Rotterdam South accommodates a spatial concentration of socio-economically vulnerable households. This is regarded as a spatial injustice because it implies that the population and especially the young reside in an environment that offers little support for individual’s development perspectives. In order to combat these neighbourhood effects stakeholders from government, educational institutes and local businesses recognised the need for a comprehensive, long-term approach. It commenced with the establishment of the Nationaal Programma Rotterdam Zuid (NPRZ), an independent, non-governmental organisation that only coordinates the actions of stakeholders. Stakeholders dedicate themselves to specific NPRZ aims and then execute their actions. Once stakeholders have committed themselves, the NPRZ leaders will keep them to their agreements and they do not accept stakeholders to opt-out when results are not quickly visible. It is somewhat premature to make conclusive statements about the success of NPRZ.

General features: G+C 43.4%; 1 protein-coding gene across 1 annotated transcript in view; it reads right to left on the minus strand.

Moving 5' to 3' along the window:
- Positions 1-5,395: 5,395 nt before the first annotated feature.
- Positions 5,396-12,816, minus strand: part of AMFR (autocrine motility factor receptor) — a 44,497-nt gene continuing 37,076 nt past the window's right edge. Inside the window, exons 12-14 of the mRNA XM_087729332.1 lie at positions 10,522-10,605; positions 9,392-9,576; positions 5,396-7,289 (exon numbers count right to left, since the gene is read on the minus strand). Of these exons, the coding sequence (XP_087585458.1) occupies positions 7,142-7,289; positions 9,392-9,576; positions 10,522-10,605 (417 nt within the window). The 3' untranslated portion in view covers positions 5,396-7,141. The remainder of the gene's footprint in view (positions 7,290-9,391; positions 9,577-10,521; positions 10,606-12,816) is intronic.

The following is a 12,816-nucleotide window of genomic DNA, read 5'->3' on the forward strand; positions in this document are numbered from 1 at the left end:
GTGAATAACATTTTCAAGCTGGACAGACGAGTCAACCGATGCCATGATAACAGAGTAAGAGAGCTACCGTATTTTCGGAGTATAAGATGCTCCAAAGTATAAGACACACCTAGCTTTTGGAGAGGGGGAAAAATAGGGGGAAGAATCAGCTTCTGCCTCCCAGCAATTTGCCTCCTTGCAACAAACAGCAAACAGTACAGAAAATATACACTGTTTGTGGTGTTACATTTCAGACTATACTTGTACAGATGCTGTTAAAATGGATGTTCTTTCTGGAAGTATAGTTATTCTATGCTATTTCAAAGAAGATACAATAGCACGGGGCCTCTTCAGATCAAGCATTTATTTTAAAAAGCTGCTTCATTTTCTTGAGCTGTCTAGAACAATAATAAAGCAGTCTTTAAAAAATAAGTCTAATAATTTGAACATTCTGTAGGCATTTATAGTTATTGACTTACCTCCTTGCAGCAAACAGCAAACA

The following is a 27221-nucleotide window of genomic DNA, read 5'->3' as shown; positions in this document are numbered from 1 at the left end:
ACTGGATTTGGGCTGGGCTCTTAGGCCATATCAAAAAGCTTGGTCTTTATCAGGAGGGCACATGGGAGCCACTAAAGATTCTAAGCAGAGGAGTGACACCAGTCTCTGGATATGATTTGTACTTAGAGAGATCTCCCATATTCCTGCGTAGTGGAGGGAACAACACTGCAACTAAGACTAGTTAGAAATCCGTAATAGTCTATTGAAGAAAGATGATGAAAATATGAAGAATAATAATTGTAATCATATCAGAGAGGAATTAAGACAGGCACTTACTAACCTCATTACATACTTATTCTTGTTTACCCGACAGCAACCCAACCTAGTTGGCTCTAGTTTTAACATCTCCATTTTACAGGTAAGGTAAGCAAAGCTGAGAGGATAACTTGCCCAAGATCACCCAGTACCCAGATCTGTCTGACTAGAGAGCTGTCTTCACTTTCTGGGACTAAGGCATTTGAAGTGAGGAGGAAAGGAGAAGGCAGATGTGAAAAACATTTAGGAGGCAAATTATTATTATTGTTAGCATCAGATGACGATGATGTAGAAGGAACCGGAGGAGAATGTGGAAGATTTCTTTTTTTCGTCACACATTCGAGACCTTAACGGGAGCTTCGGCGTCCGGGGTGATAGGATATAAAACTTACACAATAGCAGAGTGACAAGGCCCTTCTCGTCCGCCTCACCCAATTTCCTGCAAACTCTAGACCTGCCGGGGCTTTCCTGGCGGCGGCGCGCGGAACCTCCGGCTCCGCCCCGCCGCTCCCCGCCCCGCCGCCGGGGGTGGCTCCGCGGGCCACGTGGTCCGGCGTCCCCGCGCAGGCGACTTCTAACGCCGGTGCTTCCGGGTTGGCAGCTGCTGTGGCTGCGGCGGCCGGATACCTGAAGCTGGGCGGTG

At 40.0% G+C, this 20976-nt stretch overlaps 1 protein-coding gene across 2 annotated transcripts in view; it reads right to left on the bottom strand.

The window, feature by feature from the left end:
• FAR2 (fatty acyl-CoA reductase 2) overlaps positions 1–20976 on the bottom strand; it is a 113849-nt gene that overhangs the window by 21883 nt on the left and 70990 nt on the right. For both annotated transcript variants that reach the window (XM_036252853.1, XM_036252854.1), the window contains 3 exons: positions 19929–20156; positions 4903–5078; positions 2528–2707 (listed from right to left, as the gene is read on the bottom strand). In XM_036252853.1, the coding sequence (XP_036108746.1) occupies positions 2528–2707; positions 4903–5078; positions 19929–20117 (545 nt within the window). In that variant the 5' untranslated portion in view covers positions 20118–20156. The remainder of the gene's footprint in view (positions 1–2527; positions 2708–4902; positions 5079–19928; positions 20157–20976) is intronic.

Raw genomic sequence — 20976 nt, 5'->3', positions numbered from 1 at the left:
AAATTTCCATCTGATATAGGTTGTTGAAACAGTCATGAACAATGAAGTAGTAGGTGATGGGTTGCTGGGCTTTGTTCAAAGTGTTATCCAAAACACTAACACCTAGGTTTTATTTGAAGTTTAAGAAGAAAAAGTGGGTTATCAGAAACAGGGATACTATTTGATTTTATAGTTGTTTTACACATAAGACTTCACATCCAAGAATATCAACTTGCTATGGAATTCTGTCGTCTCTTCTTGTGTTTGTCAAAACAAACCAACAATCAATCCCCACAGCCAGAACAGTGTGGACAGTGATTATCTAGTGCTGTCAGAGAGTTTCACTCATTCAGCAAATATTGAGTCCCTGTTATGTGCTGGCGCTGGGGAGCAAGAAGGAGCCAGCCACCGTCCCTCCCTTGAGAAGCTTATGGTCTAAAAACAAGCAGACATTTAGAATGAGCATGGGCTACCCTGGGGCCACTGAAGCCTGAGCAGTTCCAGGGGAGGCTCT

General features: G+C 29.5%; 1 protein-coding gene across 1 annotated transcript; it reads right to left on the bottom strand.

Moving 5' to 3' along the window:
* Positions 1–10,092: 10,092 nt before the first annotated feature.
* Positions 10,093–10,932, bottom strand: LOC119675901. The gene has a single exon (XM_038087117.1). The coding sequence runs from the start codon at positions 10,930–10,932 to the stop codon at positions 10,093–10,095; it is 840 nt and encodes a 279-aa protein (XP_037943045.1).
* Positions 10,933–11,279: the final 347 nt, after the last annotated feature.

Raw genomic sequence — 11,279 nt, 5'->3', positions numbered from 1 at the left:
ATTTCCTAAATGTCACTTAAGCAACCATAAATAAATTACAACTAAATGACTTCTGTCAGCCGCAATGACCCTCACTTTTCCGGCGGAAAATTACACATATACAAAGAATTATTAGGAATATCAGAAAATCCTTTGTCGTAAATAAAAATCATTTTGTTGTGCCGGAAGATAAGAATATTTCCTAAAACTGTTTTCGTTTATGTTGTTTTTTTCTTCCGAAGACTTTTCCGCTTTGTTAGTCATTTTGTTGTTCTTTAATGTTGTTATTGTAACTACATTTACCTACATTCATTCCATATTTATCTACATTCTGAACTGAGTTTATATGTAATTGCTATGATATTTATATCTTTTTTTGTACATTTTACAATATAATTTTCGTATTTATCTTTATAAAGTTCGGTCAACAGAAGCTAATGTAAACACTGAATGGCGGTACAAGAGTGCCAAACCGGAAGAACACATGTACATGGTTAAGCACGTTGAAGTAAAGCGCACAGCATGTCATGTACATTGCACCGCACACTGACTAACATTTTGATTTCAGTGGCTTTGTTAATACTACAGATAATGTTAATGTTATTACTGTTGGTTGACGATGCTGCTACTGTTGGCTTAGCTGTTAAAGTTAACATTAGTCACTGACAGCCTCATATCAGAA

However, stakeholders seem to be quite positive, although some mention inflexibility of the NPRZ bureau when they suggest new-alternative approaches. Still, there is no lack of support for the NPRZ program. After 7 years into the project, NPRZ received an additional € 260 million from governmental stakeholders. The NPRZ bureau also received European Commission funding for support of youth education and career perspectives (Urban Actions Initiative, ESF and EFRD). Overall, the indicators used by the NPRZ bureau are showing some positive results, compared to a gradual deterioration of the situation in deprived Dutch neighbourhoods that received no support. This indicates that it is often better to do something, than remain inactive.